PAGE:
It is undisputed that Mayflower has never made (or sought to make) a Rule 26(a)(2) disclosure regarding Mr. Harrison, and it is clearly too late to do so. See, e.g., Musser v. Gentiva Health Servs., 356 F.3d 751, 757-58 (7th Cir. 2004) (stating that "[f]ormal disclosure of experts is not pointless. . . . [T]here are countermeasures that could have been taken that are not applicable to fact witnesses. . . ."). Thus, Mr. Harrison will not be permitted to offer testimony pursuant to Rules 702, 703 or 705 of the Federal Rules of Evidence. At the oral argument on Chen's motion to strike, the court questioned whether it is necessary to decide if a late disclosure of Mr. Harrison under Rule 26(a)(1) could be permitted if the testimony Mayflower expects him to present would be Rule 702 testimony. Mayflower was given leave to submit its Suggestions as an offer of proof in support of its argument that Mr. Harrison's testimony would not be Rule 702 testimony.


  Rule 701 and Rule 702 Testimony

  Mayflower argues that Mr. Harrison's testimony is admissible pursuant to Federal Rule of Evidence 701. (Def.'s Suggestions at 1.) Federal Rule of Evidence 701 provides that a witness who is not testifying as an expert may offer opinions or inferences that are:

(a) rationally based on the perception of the witness, (b) helpful to a clear understanding of the witness' testimony or the determination of a fact in issue, and (c) not based on scientific, technical, or other specialized knowledge within the scope of Rule 702.
Fed.R. Evid. 701 (emphasis added). Lay opinion testimony "most often takes the form of a summary of first-hand sensory observations." United States v. Conn, 297 F.3d 548, 554 (7th Cir. 2002) (citing Asplundh Mfg. Div. v. Benton Harbor Engr., 57 F.3d 1190, 1196-1202(3d Cir. 1995)). In the Conn case, the Seventh Circuit quoted the "helpful summary of lay opinion testimony" expressed by the Third Circuit in the Asplundh case:
The prototypical example of the type of evidence contemplated by the adoption of Rule 701 relates to the appearance of persons or things, identity, the manner of conduct, competency of a person, degrees of light or darkness, sound, size, weight, distance, and an endless number of items that cannot be described factually in words apart from inferences. . . . Other examples of this type of quintessential Rule 701 testimony include identification of an individual, the speed of a vehicle, the mental state or responsibility of another, whether another was healthy, the value of one's property.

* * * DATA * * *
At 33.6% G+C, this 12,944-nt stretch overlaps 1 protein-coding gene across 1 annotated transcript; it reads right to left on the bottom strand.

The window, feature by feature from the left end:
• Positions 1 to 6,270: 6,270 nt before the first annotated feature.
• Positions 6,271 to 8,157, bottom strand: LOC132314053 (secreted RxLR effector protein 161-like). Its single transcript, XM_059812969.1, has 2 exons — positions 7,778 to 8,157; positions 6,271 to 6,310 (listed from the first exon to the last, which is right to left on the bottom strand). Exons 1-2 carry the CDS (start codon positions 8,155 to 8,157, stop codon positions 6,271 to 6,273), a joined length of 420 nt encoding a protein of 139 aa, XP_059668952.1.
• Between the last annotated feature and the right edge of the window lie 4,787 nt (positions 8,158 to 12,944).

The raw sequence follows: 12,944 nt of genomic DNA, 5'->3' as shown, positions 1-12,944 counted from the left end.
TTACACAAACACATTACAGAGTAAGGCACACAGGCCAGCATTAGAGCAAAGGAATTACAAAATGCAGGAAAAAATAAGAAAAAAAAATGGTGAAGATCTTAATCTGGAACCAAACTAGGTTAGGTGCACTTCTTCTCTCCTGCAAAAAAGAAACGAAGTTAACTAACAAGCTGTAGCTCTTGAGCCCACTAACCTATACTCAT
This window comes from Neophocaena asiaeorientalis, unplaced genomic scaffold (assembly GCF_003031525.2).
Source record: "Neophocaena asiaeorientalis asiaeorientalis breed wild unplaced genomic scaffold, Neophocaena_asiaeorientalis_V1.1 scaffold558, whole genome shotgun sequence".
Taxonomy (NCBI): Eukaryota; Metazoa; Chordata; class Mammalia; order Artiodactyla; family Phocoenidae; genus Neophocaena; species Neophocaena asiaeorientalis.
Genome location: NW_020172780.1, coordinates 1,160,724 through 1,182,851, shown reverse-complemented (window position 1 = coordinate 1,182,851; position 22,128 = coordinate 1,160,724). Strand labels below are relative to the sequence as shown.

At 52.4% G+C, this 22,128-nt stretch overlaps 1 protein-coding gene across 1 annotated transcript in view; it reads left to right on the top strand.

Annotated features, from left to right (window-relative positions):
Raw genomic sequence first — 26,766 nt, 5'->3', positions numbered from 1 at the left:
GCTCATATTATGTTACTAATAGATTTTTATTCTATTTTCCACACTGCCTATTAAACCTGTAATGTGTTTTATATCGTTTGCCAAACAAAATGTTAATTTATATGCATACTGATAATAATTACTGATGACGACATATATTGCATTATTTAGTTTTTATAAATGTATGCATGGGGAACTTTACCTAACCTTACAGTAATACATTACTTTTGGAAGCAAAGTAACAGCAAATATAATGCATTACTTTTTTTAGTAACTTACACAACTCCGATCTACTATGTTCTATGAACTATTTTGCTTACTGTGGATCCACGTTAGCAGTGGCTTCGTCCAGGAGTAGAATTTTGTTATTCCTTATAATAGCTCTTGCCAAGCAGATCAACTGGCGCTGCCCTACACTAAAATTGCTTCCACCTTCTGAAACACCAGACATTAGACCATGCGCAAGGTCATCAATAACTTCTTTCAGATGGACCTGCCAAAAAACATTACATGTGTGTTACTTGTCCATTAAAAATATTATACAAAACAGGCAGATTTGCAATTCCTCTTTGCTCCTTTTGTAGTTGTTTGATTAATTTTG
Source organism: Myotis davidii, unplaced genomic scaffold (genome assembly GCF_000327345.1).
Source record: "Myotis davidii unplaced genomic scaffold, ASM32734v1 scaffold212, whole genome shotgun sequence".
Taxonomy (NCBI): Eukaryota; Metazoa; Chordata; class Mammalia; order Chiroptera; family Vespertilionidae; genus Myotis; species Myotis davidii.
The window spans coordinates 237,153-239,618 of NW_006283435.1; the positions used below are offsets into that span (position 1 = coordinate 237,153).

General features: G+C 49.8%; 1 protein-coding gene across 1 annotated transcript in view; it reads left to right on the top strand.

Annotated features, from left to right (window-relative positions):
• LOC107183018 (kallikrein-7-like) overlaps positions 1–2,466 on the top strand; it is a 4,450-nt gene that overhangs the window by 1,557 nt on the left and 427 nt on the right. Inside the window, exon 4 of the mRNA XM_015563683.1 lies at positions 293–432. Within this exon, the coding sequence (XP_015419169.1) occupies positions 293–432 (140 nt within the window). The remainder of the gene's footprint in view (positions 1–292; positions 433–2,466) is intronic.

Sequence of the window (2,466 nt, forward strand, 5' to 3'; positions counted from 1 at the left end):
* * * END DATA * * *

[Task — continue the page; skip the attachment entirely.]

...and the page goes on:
Id. at 554 n. 2 (quoting Asplundh, 57 F.3d at 1196-98). "Lay opinion testimony is admissible only to help the jury or the court to understand the facts about which the witness is testifying and not to provide specialized explanations or interpretations that an untrained layman could not make if perceiving the same acts or events." Id. at 554 (quoting United States v. Peoples, 250 F.3d 630, 641 (8th Cir. 2001)).

  Expert opinion testimony, on the other hand, need not be based on first hand knowledge of the facts of the case. Expert opinion "brings to an appraisal of those facts a scientific, technological or other specialized knowledge that the lay person cannot be expected to possess." Id. Rule 701 was amended in 2000 "to ensure[] that a party will not evade the expert witness disclosure requirements set forth in Fed.R. Civ. P. 26 and Fed.R. Crim. P. 16 by simply calling an expert witness in the guise of a layperson." Advisory Committee Notes, 2000 Amendments to Rule 701.

  Mr. Harrison's Proposed Testimony

  According to Mayflower, Mr. Harrison has been the President of the American Moving and Storage Association ("AMSA") for 23 years. (Suggestions at 1.) Mayflower does not claim that Mr. Harrison is now or ever has been employed by Mayflower, or by any of the affiliated local companies involved in Chen's move, or that he has any personal knowledge of the events surrounding Chen's move or her transaction with Mayflower. Mayflower states that Mr. Harrison will testify regarding "the pricing practices of those moving companies which are AMSA members and the role of tariffs in the household goods moving industry." (Id.) Mr. Harrison states that he intends to use "the business records of AMSA" as a basis for his testimony. (Id., Proffer of Testimony of Joseph M. Harrison ¶ 2.)